Exploring Connections Across Disciplines

One of the challenges in teaching introductory physics for life-science students is making biologically authentic examples. Moreover, the differences in how different disciplines explore and express ideas making interdisciplinary connections difficult. One way to explore how students are making these connections is to ask them. What connections are our students seeing among the different introductory courses: introductory biology, calculus for life-science students, general chemistry, physics 131/132, and organic chemistry.

Polling these students can provide deep insights: what connections are the students making? Which connections would we like them to make that they are missing. However, these courses are large and parsing the results by hand quickly becomes impractical.

We are working to develop a code framework based on natural language processing to quantify and analyze written responses from undergraduate students taking introductory science courses. The responses used were taken from students in Physics 132 and Chemistry 251 (Orgo); eventually, the goal will be to expand this to also include Biology and Math as well. By linking the responses of each student across the classes they will take, we hope to gain some insight into the changes that the students experience as they progress through the UMass science trajectory.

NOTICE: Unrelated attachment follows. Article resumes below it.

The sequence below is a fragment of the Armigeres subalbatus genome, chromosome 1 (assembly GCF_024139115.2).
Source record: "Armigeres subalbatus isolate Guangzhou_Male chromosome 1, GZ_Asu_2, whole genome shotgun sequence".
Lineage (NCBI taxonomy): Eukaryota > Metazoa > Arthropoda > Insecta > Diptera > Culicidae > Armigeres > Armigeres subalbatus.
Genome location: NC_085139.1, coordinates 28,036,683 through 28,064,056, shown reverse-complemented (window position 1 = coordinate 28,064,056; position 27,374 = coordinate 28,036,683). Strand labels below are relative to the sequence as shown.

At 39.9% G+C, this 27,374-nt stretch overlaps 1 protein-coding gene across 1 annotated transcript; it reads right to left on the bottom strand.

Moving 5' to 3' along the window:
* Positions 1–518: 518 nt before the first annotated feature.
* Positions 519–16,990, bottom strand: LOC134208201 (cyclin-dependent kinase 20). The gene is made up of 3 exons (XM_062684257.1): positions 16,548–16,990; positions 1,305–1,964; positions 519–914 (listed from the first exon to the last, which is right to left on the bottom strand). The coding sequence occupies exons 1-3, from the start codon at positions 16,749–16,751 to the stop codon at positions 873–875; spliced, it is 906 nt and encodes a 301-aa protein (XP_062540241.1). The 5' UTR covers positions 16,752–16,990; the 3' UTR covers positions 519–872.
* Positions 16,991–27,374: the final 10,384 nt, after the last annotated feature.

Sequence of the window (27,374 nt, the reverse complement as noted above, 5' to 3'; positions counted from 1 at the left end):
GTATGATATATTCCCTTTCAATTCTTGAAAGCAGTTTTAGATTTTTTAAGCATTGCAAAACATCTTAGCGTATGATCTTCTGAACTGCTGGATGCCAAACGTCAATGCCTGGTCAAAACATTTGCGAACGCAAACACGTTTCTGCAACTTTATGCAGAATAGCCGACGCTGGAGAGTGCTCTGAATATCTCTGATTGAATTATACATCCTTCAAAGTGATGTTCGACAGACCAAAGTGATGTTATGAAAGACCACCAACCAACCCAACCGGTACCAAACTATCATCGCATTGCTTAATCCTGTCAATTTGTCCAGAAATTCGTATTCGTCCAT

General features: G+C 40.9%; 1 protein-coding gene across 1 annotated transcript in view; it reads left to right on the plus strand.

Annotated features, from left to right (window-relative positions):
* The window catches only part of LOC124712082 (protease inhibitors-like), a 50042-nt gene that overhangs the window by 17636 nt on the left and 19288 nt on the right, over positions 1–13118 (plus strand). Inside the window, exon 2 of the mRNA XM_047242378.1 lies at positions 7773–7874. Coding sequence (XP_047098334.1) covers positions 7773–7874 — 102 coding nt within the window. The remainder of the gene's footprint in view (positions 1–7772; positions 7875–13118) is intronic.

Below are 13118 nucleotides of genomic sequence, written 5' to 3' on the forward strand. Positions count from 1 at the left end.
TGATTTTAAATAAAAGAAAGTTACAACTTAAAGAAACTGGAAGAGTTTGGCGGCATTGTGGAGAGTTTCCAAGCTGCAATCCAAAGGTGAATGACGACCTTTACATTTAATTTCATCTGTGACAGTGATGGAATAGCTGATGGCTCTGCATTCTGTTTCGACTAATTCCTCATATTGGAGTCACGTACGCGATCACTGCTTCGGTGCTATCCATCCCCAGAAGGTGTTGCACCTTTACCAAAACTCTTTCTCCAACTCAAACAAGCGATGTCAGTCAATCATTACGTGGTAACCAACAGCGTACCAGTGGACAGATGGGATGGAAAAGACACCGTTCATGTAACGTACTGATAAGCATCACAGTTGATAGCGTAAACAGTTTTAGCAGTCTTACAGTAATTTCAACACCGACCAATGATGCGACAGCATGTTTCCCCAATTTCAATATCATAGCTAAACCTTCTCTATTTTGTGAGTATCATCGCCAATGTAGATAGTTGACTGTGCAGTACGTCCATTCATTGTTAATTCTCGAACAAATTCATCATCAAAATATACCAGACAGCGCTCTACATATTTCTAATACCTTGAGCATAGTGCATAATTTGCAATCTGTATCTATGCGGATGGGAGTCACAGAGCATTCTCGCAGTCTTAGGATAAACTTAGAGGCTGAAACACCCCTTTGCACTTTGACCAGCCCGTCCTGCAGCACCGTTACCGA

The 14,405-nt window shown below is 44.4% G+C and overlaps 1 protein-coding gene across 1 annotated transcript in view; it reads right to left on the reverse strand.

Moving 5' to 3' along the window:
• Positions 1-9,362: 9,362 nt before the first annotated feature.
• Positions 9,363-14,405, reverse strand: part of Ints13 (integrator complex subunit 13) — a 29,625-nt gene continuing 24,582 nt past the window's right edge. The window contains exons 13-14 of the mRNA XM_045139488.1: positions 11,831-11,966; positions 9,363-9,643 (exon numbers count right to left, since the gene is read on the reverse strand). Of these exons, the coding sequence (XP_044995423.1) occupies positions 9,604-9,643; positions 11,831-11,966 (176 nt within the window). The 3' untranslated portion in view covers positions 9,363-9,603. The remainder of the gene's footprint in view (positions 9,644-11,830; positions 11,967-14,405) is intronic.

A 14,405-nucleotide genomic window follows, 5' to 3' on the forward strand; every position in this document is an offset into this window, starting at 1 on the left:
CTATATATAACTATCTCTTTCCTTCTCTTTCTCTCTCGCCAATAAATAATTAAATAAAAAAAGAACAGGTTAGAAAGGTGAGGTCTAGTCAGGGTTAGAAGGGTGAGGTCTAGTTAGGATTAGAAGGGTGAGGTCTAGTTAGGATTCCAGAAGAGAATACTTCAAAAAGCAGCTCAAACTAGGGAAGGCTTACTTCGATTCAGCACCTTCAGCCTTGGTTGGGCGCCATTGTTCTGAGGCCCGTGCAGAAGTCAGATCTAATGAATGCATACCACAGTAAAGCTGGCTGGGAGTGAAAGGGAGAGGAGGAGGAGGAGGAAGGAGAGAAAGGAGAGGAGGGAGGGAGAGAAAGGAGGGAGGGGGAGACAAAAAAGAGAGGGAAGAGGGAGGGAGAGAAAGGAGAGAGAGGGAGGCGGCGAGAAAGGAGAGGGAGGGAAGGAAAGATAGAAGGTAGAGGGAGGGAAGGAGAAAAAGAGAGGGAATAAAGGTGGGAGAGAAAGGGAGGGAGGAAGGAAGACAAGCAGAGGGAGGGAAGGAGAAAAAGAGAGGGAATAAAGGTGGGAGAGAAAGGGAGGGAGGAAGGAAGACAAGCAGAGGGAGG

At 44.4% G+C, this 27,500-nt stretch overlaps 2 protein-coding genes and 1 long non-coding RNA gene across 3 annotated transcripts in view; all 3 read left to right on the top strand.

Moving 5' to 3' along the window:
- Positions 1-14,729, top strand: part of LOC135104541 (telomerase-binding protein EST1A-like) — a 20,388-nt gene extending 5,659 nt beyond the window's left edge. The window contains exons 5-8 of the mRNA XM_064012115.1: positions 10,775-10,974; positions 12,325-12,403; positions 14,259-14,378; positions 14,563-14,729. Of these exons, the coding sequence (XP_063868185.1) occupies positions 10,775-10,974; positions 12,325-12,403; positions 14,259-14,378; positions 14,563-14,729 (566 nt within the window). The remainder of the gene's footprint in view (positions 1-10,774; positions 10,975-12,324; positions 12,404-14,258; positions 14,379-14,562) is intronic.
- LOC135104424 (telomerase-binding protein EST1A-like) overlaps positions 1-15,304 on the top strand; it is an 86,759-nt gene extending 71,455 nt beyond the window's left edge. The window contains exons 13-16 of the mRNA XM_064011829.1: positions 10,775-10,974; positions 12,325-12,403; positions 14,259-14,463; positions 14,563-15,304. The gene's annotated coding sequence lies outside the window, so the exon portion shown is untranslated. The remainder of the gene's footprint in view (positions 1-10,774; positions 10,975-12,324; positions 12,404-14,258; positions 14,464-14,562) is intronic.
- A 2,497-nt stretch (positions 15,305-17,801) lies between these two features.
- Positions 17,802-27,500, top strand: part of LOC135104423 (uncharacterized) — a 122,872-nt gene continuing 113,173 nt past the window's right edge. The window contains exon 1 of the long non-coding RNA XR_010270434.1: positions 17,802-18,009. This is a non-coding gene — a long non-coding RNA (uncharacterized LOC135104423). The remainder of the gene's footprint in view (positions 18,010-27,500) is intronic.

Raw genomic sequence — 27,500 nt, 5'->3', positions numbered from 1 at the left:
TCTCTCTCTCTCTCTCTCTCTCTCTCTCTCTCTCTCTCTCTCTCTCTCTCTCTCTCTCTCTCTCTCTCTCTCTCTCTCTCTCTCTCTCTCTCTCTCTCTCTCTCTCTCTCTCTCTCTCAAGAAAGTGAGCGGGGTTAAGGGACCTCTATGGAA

In our first steps, we are using Pandas in Python which allows easy manipulation of data for analysis, especially for the relatively small (compared to what we as particle physicists are used to <10 000 events) Using the Pandas functionality, new functions were created to perform several new analyses on the student responses. The first simply found counts of the occurrence of each word and noun phrase in the total set of responses to a specific question. This may sound straightforward, but the computer method is a cast improvement on past efforts, which relied on students poring over responses and counting occurrences by hand. An example of the output of this is the word cloud seen in as seen below.

We are now moving on to a second part of the analysis: performing a sentiment analysis using Natural Language Processing (NLP) tools in Python. We chose TextBlob for its ease of use and the presence of desired functionality. Among these is an NLP tool which rates sentences based on ‘subjectivity’, measured between 0 and 1.0, and ‘polarity’, measured between -1.0 and 1.0.